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Dickens desribes the "Monseigneur, one of the great lords in power at the Court, [who] held his fortnightly reception in his grand hotel in Paris. Dickens uses this character to reveal the lavish lives of the aristocracy with details such as:
"It took four men, all four ablaze with gorgeous decoration, and the Chief of them unable to exist with fewer than two gold watches in his pocket, emulative of the noble and chaste fashion set by Monseigneur, to conduct the happy chocolate to Monseigneur's lips."
Dickens mocks the conspicuous consumption of the Monseigneur who is so high and grand that he needs four attendants to help him drink his cocoa.
The most important role the Monseigneur plays is that he acts as a catalyst for a key event in the novel. As the Monseigneur entertains his guests at the hotel, which consisted of him making a brief, snobbish appearance and leaving, he snubs the Marquis de Evremonde. The Marquis denounces the Monseigneur and leaves in a huff, ordering the carriage to be driven very quickly through the streets.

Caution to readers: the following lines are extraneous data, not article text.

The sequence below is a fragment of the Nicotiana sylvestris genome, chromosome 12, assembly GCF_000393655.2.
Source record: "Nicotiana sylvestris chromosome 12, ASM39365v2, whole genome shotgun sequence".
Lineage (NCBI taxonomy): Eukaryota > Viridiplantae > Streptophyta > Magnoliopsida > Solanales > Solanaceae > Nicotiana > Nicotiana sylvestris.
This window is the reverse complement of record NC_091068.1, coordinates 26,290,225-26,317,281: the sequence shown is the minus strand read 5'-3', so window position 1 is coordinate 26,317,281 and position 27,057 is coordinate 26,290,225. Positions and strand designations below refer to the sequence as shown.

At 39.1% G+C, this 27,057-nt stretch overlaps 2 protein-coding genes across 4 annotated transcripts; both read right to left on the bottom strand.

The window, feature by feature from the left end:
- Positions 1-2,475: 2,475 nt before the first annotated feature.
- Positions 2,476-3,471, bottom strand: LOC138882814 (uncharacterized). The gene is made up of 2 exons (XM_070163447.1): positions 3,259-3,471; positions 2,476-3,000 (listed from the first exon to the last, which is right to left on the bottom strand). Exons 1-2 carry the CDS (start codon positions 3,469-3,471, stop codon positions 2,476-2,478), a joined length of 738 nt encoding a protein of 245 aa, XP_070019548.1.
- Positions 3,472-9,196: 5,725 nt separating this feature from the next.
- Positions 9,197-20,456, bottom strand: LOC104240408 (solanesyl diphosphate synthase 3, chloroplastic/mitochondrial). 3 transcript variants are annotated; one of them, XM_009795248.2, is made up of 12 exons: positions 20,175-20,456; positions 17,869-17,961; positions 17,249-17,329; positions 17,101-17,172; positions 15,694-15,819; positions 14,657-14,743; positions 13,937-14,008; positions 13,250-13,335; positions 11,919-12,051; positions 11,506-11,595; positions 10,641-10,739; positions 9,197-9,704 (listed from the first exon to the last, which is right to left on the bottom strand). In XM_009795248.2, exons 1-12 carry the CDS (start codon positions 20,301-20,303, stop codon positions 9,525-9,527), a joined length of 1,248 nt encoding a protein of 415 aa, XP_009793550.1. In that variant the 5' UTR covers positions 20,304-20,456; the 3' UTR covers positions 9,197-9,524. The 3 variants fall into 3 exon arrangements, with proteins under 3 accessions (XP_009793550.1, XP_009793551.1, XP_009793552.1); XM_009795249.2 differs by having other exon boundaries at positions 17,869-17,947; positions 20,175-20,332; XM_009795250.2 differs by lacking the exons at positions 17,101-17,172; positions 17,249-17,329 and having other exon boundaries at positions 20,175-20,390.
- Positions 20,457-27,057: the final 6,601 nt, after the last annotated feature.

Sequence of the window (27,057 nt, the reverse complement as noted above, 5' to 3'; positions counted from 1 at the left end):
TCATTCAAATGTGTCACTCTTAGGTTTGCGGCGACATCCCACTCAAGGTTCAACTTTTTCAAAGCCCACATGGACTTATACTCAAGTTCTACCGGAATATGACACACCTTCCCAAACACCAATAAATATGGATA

Evremonde's carriage ends up striking and killing a child, and Evremonde handles the situation very harshly, tossing a few coins at the grieving father Gaspard and witness Defarge. The child's death at the hands of the Marquis will become a major point of contention for the leaders of the rebellion who will seek revenge from the Marquis and his family.
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